4 Ways to Better Measure Corporate Training Results

I think results come out in lots of different ways, and some of them you measure, and some of them you feel.

In the January issue of TD magazine, SAP CEO Bill McDermott makes the point that training results aren’t always numbers-driven. I’ve seen this first-hand.

An India-based colleague has spent the last several years holding monthly training sessions focused on our company values and discussing “soft” topics such as teamwork and collaboration. When I dropped by one of these training sessions last month, one of her trainees commented: “In other organizations people try to pull other people down. Our organization is unique in that everybody tries to help each other and boost each other’s performance.”

Sometimes you can feel the results of a training program. But as I mentioned in Monday’s post, companies around the world spend over $75 billion (with a b!) annually and have no idea whether or not their training efforts have produced any results. This isn’t good.

If you happen to be interested in the ability to show other people (your boss, for example) that your training efforts don’t just feel good, but have made a measurable difference, here are four ways to do that:

1. Make sure you ask what should be different as a result of the training.

This one may sound like a no-brainer, but you’d be surprised at how many times training is planned and executed without specifically identifying what should be done new or differently or better as a result.

2. Pay some attention to Kirkpatrick’s Four Levels of Evaluation…

About 60 years ago, Donald Kirkpatrick espoused four “levels” of evaluation to assist training practitioners begin to quantify their results. First come post-training evaluation scores (“smile sheets”), then learning (most of the time through pre/post testing), then skill transfer on the job (maybe a self-reported survey, or a survey from a trainee’s supervisor) and finally impact (did sales increase? did on-the-job safety accidents decrease?). Levels 1 and 2 are most common, but trainers and organizations can certainly strengthen their Level 3 and 4 efforts.

3. …and then go beyond Kirkpatrick.

According to a research paper entitled The Science of Training and Development in Organizations, Kirkpatrick’s Four Levels is a model that can be helpful, but there is data to suggest it is not the be-all-and-end-all that training professionals have pinned their evaluation hopes on. The authors of this paper offer the following example as a specific way to customize the measurement of a training program’s success or failure:

“If, as an example, the training is related to product features of cell phones for call center representatives, the intended outcome and hence the actual measure should look different depending on whether the goal of the training is to have trainees list features by phone or have a ‘mental model’ that allows them to generate recommendations for phones given customers’ statements of what they need in a new phone. It is likely that a generic evaluation (e.g., a multiple-choice test) will not show change due to training, whereas a more precise evaluation measure, tailored to the training content, might.”

4. Continue to boost retention while collecting knowledge and performance data.

Cognitive scientist Art Kohn offers a model he calls 2/2/2. This is a strategy to boost learner retention of content following a training program. Two days after a training program, send a few questions about the content to the learners (this can give data on how much they still remember days after having left your training program). Two weeks later, send a few short answer questions (again, this helps keep your content fresh in their minds and it gives you a data point on how much they’ve been able to retain). Finally, two months after the training program, ask a few questions about how your content has been applied on the job (which offers data on the training’s impact).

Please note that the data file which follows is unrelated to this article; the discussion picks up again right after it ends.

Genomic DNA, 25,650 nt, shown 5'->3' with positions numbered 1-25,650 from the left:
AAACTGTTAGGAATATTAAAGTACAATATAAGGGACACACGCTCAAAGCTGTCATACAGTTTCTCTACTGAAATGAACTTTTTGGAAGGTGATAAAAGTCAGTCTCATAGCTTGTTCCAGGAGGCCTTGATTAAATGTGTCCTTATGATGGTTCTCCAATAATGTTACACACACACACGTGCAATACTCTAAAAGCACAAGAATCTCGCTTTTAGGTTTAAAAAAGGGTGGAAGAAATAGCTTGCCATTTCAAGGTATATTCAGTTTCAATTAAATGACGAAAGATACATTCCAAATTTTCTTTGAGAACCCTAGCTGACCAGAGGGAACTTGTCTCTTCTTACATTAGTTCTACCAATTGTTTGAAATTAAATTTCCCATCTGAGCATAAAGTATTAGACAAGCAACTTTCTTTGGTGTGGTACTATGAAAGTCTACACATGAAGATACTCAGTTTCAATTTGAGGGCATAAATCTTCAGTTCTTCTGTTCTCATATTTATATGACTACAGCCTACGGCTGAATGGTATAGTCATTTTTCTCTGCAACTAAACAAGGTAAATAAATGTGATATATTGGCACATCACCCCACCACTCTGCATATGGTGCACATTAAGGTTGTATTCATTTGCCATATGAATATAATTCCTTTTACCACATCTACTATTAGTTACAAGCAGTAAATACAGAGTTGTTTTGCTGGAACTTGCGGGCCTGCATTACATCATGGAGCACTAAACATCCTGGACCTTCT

If companies as spending billions of dollars on training, never to know whether or not those efforts were effective, there’s a problem. Spending a few hours thinking through your evaluation strategy prior to deploying your next training program can make your efforts literally worth your time.

 

How Do You Know If Your Training Is Effective?

“How do you know if your training actually has an impact?”  It’s a question I hear often, especially regarding soft skills training.  It all starts with a needs assessment.  When I’ve led teams, the easiest way I’ve found to assess needs, recommend training and then measure results is through a professional development plan (PDP).  If training isn’t tied to a need, if it’s not written down and if an employee isn’t held accountable for improved performance, the impact of the training will not be fully realized.

Here is a generic version of a professional development plan based upon one that I’ve found to be quite effective.

04292013 - PDP

I like this PDP format because it illustrates how metrics and key performance indicators should be directly tied to soft skills.  Metrics and numbers tell a story, but what is that story?  Are performance numbers down because of team dynamics and dysfunction?  Then perhaps a focus on teambuilding skills would be appropriate.  Are quarterly results suffering because team members haven’t established the correct priorities?  Perhaps time management is an area that needs to be improved.

Identifying baseline performance metrics, identifying appropriate learning opportunities (training on hard or soft skills) that should impact those performance metrics, then monitoring those performance metrics and results to identify if there has been improvement in those metrics is how I can feel confident that training is effective.

I’ll write it again: if training isn’t formally tied to a need, however, its full effectiveness will not be felt.

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